Crises at the southern border – Updated –

My mom and I took a long day trip to Gila Bend, AZ on March 23, 2021.  It is a small town with about 1733 residents.  It has a small health clinic, a combined town hall/museum building, a few local parks, and a variety of small businesses. 

The lady working at the restaurant we ate at, told my mom that all the residents of Gila Bend are on edge. 

I wrote my original blog post on March 21, 2021 about this issue based on Fox News reports that were on television. 

Upon arriving in Gila Bend, AZ, on March 23, 2021 I was wondering if there was some designated place I was not finding where the immigrants were at. 

We spoke to our family friend on the phone after we arrived to Gila Bend. She informed us that there were actually 16 or 17 people that made up the immigrant population that were dropped off at Gila Bend.

I am grateful my mom and I went to Gila Bend to see the town firsthand for ourselves.

And I am not minimizing the local residents concerns. 

However, the Fox News stories left me believing there were hundreds (or thousands) of immigrants that descended upon Gila Bend. 

Although there did not end up being that amount of people dropped there in this instance; having driven there has since lead to a lot more questions in my mind. 

Simple logistics, for starters. The map below shows where Gila Bend, AZ is located in relation to the Mexican Border.

Where Gila Bend, AZ is located in relation to the Mexican Border – and highways.

It has been reported that these were families from Venezuela and Chile.

Below is a map that shows these two countries are in South America, not even Central America.

Map of Latin America from Pinterest

The map of Mexico (below) shows the entirety of that country in relation to the American States on Mexico’s Northern Border, basically Texas, Arizona, and California.


So let’s drill down into the two Mexican highways that lead to Gila Bend, AZ. Highways 8 and 2.

Highway 8 ends at what is known as Rocky Point, Mexico (Puerto Penasco), largely a tourist destination.

But take a close look at Highway 2 highlighted in RED on the map below.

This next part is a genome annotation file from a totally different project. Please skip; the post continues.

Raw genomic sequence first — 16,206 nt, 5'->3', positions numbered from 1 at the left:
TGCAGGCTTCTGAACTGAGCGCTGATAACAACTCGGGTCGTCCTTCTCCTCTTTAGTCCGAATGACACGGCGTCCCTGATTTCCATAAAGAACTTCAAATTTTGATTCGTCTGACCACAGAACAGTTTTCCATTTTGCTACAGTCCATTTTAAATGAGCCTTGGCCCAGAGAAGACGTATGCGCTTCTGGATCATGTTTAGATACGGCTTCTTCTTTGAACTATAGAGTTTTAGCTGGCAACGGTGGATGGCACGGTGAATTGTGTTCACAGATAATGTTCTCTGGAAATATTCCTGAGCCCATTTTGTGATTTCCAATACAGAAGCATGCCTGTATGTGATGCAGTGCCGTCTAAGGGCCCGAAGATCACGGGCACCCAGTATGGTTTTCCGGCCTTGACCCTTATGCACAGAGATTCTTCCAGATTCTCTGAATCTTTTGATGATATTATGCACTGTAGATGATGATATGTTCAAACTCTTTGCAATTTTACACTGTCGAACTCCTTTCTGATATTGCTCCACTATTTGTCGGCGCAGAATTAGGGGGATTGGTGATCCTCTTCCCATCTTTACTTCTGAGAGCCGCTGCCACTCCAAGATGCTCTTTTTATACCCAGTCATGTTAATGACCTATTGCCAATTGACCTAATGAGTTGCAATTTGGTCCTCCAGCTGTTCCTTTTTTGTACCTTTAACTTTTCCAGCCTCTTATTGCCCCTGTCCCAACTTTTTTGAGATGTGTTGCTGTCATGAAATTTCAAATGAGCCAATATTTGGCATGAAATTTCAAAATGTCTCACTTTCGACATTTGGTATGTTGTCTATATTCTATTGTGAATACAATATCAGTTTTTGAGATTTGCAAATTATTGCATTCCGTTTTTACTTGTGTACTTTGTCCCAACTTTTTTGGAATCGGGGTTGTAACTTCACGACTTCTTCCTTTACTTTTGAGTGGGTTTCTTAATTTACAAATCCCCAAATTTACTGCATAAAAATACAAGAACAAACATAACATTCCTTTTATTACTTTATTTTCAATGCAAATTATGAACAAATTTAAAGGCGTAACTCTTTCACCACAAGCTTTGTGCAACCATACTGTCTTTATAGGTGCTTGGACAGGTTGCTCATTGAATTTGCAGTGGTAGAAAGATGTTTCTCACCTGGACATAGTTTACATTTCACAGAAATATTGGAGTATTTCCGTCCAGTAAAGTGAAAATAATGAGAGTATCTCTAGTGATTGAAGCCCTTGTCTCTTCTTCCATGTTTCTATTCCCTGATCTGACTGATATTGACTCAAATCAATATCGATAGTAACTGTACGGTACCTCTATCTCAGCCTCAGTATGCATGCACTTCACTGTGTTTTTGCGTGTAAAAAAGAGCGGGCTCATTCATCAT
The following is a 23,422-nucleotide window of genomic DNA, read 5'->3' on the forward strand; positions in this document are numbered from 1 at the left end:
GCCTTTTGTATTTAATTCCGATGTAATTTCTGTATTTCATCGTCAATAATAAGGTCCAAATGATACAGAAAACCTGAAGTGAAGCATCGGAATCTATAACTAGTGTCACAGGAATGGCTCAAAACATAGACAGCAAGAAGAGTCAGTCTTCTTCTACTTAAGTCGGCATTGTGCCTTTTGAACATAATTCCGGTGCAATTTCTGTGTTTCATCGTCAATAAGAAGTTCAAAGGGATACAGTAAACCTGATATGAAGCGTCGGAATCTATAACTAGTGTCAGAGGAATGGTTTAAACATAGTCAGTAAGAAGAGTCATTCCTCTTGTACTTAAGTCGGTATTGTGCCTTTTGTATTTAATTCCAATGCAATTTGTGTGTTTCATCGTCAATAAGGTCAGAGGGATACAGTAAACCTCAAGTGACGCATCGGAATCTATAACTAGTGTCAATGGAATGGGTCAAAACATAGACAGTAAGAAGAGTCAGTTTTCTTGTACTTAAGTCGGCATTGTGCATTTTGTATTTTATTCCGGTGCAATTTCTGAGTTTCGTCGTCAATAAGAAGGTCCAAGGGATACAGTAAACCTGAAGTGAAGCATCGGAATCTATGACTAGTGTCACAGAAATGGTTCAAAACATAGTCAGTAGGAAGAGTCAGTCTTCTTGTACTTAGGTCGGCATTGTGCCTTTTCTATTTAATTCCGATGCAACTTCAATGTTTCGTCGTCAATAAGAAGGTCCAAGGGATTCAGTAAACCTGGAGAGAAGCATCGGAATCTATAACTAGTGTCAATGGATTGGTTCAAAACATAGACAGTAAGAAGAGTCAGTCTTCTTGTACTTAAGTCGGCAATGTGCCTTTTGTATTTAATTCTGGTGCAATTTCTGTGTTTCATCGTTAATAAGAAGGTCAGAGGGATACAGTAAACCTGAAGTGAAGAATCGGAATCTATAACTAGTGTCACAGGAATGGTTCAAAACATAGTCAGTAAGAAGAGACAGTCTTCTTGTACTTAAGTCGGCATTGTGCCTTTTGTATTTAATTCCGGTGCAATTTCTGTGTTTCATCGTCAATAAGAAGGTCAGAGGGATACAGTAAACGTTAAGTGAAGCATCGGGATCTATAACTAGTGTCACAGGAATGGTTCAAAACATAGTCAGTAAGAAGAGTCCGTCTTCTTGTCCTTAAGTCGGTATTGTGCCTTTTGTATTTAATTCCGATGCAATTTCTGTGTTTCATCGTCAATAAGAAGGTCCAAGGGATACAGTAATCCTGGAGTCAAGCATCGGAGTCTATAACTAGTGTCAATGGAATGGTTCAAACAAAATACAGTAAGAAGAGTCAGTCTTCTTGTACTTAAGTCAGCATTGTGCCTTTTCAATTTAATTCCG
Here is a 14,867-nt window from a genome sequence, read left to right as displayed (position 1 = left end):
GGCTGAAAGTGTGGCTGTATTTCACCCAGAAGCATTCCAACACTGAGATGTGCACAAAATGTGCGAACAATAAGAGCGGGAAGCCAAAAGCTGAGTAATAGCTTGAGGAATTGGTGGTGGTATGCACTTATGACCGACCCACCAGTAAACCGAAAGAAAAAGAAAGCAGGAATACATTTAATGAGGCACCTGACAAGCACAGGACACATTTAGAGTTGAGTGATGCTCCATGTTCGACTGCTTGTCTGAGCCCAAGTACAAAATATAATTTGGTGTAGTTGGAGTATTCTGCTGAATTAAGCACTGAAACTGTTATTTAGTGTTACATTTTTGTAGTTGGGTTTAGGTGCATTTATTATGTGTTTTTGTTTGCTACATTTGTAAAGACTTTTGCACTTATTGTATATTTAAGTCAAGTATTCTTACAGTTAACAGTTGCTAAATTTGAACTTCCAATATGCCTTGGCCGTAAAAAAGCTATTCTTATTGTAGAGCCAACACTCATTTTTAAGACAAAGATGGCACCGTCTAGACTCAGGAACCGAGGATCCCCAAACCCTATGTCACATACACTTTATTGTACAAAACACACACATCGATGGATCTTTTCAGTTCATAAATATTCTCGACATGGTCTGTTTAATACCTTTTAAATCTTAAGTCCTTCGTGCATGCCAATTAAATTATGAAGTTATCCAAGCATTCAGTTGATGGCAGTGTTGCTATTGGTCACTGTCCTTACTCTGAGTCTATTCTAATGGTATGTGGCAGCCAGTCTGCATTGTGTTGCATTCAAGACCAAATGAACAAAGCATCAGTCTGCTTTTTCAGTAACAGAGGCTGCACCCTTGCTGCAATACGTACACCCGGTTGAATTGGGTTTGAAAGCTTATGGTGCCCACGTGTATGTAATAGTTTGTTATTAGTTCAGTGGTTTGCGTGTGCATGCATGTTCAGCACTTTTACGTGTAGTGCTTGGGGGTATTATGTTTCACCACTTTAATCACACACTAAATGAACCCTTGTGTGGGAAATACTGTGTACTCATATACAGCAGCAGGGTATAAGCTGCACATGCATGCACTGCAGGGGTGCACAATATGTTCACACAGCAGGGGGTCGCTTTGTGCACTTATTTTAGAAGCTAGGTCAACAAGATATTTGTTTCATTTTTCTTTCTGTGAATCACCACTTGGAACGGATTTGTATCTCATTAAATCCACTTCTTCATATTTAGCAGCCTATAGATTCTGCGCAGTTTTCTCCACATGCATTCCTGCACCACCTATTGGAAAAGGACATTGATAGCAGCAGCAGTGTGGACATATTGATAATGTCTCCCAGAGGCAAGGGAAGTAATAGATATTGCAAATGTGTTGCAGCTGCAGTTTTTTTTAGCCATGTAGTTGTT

https://ontheroadin.com/cities-towns-pueblos-mexicos-interior/highway-2/

The questions I began thinking about also stem from the logistical fact that the borders are wide open.

Not only are they open, but the border check points on Highway 8, this side of the American border are also now unmanned. (I know because my mom and I went through one on Interstate 8).

So what is the purpose of “immigrants sneaking across the border” when the borders are open? Could it be that this open border policy with expressly stated preference to accepting “unaccompanied children” has created a more sinister usefulness by bad actors interest in these children?

Could it be that Highway 2, just south of the border, is now a transportation highway that makes it more efficient to recycle these children back and forth across the border due to this new-found usefulness based on the Administrations policy, as decoys for bad actors smuggling other contraband across the border?

How do we differentiate between the perpetuators and the policy-makers if they are all integral in this supply-chain?

Published by Trudy Sobocienski

My blog, "Beyond Leadership" is a creative place to share my personal feelings and thoughts while working in leadership roles for a variety of Alaska Native organizations, both for and not-for profit entities. An incredible leader and mentor of mine once asked while we were in Washington, DC, "What happened to you between the ages of 7-10 that motivated you to serve in a native leadership capacity". I was struck by that poignant thought and as such, include actual entries from my mother and my diaries beginning in the early 1970's. I enjoy sharing these excerpts because it captures the parallels she and I were experiencing throughout life, from two separate worldviews. Hers as a young mother of four and mine as her eldest child. I have never came across a book on leadership that lays bare a leaders personal feelings, thoughts, hopes, fears and dreams they were experiencing. So for me, my goal is two-fold: 1. Share the incredible life my parents created for my siblings and I growing up in remote Alaska; and, 2) Sharing my humanity, through my personal diaries and journals, while serving as the youngest-ever President/CEO for the Alaska Native Health Board. There are passages that will include significant policy issues I was working on throughout my career and travels. There are many more passages that do not. I cannot speak for my mom's passages, because I am reading them as I share them here, with you; with her permission of course.

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